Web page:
Zarahemla in Mormon Culture
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The name “Zarahemla” was given to a small Mormon settlement across the Mississippi River from Nauvoo. In August 1841 a conference was held there during which John Smith was sustained as president of the stake in Iowa, with David Pettigrew and M. C. Nickerson as his counselors. The stake was dissolved three years later; a second stake for Iowa would not be organized until 1966.
In 2003, a board game, The Settlers of Zarahemla, was produced. This game was intended to be similar to The Settlers of Catan, another popular board game, but targeted at a Mormon audience and set in a Book of Mormon setting. It was published by Inspiration Games in conjunction with the German company that owns the rights to Catan.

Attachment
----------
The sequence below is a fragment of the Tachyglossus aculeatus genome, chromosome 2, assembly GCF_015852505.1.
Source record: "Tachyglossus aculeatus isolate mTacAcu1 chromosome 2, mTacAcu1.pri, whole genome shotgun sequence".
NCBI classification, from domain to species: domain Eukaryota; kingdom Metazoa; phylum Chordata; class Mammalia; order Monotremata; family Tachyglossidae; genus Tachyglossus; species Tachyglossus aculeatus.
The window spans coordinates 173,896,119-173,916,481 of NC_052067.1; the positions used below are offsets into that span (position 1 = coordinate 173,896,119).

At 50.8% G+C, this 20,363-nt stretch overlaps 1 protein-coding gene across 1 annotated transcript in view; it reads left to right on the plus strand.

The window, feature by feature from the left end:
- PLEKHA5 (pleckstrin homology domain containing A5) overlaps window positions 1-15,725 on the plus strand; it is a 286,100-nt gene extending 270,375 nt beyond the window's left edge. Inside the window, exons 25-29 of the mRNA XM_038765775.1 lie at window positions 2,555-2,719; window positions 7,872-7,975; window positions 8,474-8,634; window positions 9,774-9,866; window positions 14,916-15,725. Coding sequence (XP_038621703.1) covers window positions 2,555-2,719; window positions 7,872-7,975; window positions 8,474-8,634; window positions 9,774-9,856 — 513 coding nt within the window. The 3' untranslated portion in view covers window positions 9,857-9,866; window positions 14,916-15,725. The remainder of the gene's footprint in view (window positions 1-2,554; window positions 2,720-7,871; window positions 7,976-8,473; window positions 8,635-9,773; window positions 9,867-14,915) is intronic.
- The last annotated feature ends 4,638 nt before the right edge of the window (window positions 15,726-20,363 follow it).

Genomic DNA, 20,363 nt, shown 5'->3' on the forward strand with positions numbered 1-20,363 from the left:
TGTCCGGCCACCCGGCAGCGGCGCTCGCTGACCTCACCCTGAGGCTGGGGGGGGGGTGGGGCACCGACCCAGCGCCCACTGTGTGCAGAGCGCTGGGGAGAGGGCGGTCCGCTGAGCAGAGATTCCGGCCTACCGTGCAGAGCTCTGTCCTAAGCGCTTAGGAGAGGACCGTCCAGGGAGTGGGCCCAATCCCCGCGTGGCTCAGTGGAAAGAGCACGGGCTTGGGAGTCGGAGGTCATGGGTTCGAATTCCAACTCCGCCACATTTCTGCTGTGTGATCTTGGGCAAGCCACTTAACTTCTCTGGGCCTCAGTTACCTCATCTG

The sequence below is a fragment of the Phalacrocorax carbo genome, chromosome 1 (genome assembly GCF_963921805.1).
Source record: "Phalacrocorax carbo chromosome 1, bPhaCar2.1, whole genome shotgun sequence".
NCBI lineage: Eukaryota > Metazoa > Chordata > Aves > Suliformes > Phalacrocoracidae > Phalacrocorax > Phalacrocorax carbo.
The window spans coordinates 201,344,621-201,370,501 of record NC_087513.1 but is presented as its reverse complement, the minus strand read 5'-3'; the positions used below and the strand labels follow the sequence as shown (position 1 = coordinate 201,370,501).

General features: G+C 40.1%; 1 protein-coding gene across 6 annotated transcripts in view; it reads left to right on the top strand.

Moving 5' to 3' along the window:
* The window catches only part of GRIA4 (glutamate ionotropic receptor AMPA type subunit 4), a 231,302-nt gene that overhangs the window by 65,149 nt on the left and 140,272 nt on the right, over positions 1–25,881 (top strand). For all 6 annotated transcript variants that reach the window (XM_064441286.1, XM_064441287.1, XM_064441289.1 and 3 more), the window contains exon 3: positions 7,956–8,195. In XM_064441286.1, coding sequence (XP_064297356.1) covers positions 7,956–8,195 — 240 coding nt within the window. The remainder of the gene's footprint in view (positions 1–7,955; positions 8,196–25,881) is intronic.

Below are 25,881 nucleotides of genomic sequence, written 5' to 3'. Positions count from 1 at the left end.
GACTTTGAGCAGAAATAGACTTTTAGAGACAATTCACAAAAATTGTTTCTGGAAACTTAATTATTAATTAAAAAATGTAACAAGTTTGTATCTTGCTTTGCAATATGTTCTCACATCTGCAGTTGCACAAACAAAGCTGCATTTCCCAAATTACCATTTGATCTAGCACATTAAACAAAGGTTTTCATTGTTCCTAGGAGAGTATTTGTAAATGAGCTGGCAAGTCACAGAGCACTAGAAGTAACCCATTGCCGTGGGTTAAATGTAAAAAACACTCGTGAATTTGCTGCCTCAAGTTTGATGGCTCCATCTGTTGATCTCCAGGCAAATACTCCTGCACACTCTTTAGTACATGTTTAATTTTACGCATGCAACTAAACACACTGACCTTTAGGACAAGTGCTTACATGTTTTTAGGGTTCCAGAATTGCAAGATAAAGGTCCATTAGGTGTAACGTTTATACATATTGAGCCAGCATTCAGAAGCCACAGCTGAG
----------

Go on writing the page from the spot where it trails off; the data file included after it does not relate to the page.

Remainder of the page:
Zarahemla was also the original name of Blanchardville, Wisconsin, founded in the 1840s by Strangite Mormons. The village received its present name after it was platted in 1857.
The name has also been adopted by Zarahemla Books, according to publisher/owner Christopher Bigelow, because it's "instantly recognizable to any Mormon insider, but it’s just an exotic-sounding name to any outsider."
Passage to Zarahemla is an adventure film directed and written by Chris Heimerdinger. It tells the story of a young pair of siblings seeking to find a new life following the abrupt death of their mother. Their exploits lead them to a relative's home in Utah and eventually a thrilling confrontation with their past and the merger of time.
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